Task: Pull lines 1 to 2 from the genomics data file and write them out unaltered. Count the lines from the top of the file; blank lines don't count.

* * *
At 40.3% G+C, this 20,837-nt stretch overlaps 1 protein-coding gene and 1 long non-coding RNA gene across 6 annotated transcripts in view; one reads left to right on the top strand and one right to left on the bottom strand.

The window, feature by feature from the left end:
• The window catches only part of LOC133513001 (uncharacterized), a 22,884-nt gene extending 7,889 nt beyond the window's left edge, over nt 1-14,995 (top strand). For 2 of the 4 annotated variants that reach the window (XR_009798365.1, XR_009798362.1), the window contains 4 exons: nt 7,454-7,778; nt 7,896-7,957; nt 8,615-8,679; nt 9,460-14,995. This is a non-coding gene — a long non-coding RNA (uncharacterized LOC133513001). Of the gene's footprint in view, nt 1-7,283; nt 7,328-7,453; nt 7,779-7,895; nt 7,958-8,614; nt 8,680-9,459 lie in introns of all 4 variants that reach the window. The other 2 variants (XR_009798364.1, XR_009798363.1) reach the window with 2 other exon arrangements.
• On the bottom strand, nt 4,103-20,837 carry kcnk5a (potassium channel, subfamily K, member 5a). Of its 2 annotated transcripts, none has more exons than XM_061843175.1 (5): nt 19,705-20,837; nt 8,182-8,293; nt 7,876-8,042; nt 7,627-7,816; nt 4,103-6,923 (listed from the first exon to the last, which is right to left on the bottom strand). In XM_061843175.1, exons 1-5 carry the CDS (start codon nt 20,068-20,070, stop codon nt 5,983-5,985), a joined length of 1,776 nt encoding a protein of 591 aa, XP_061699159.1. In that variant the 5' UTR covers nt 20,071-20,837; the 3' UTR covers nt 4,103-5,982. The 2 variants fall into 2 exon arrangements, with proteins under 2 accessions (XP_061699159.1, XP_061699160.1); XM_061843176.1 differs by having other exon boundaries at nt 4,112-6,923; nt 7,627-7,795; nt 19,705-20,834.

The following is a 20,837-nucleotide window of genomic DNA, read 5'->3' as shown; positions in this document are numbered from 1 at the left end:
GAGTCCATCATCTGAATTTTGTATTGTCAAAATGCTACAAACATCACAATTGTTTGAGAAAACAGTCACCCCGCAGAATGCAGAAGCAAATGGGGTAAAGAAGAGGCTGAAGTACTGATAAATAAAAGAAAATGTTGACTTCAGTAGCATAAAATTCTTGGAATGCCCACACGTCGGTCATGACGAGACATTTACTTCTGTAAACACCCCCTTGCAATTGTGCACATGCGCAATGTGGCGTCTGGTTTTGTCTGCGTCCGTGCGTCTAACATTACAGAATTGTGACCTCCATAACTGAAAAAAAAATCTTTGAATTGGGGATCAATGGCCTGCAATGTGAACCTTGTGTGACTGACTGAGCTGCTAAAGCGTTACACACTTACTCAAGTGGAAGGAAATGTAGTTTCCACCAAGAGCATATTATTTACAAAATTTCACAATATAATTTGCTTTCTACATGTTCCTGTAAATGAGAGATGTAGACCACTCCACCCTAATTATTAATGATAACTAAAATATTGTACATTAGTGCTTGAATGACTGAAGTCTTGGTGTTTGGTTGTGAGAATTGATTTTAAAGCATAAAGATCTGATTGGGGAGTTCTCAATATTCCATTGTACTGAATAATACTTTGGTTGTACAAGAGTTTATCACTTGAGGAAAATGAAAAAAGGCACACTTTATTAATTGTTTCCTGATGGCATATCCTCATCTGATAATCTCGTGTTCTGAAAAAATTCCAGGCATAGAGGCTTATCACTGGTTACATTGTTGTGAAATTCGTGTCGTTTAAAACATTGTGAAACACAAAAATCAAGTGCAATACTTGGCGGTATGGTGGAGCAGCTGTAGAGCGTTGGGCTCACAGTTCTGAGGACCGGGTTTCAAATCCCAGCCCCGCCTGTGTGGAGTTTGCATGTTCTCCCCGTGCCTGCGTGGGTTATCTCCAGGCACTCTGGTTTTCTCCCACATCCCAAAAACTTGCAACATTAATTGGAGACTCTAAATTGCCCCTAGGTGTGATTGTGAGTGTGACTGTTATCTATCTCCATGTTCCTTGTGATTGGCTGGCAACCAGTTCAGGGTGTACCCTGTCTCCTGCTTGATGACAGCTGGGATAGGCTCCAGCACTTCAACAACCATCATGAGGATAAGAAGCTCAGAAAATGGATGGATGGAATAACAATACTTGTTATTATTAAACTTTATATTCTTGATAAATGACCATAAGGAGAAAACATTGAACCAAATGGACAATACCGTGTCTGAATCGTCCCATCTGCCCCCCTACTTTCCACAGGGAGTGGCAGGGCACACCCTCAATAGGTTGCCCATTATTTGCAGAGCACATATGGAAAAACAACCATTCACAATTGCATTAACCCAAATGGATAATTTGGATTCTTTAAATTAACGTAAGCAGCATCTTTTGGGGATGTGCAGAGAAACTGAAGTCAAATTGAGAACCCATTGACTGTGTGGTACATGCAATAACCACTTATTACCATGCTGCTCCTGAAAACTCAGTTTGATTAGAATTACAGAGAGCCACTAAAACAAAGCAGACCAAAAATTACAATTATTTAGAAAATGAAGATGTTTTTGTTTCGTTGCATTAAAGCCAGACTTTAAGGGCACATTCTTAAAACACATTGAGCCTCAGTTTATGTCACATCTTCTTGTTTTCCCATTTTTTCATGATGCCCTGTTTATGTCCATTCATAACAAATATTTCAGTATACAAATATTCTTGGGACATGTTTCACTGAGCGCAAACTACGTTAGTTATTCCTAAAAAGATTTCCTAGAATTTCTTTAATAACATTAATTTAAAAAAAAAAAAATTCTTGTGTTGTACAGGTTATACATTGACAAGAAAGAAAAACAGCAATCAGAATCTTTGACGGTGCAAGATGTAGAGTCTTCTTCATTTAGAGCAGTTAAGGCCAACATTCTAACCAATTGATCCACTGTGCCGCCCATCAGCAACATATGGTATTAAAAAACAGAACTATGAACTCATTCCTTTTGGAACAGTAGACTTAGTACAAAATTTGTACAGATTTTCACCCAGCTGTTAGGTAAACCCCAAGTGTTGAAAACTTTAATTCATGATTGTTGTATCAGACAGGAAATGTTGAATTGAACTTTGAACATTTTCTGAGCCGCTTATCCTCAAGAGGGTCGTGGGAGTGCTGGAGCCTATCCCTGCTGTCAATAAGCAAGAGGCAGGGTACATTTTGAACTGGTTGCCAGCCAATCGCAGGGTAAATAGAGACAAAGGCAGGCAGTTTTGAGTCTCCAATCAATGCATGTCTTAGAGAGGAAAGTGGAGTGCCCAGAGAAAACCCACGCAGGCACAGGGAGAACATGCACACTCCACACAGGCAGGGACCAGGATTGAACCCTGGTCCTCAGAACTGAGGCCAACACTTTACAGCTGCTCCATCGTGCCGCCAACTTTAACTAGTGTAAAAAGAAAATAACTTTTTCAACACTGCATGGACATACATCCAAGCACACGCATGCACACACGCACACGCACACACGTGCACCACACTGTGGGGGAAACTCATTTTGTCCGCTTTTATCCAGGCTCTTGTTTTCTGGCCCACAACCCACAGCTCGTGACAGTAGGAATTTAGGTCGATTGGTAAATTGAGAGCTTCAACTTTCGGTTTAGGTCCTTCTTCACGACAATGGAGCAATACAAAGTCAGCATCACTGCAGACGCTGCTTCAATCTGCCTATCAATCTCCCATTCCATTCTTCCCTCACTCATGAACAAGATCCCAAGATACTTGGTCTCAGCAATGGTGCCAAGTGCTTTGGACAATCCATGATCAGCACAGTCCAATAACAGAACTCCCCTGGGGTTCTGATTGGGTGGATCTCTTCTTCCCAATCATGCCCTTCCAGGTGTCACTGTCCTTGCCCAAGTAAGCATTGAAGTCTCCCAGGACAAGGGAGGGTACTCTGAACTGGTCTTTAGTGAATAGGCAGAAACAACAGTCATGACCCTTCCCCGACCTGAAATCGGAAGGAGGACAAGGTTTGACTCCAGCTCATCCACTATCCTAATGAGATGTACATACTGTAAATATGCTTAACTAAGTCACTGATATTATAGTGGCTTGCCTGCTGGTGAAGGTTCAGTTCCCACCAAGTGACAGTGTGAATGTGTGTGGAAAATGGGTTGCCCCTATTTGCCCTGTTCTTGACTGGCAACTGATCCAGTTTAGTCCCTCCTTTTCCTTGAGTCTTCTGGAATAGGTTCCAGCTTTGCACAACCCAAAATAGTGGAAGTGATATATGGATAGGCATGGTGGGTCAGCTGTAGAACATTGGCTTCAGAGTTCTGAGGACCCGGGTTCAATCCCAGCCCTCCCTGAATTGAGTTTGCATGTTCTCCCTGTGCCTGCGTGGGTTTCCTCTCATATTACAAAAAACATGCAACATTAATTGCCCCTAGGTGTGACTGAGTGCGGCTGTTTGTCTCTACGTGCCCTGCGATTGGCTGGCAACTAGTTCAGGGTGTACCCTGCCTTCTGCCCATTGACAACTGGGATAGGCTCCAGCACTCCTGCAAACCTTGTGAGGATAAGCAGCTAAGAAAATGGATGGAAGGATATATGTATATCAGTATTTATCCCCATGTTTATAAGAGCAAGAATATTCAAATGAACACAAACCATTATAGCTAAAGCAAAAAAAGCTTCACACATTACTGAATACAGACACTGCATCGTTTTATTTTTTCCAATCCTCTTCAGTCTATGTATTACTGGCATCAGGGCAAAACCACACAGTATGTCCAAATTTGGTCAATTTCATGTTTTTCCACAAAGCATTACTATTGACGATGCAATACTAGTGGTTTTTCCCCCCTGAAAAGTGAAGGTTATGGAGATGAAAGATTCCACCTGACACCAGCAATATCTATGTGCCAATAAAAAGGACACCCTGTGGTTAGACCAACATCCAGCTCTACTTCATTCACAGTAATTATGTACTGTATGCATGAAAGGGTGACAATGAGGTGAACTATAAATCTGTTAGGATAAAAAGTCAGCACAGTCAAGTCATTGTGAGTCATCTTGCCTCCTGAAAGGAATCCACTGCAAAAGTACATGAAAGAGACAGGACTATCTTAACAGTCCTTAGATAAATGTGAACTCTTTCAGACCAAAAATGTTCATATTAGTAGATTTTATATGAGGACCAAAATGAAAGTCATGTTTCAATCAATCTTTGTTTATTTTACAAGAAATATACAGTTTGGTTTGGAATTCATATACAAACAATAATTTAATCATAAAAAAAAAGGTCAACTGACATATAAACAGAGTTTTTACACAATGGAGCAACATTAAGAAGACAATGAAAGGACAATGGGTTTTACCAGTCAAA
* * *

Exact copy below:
At 40.3% G+C, this 20,837-nt stretch overlaps 1 protein-coding gene and 1 long non-coding RNA gene across 6 annotated transcripts in view; one reads left to right on the top strand and one right to left on the bottom strand.

The window, feature by feature from the left end: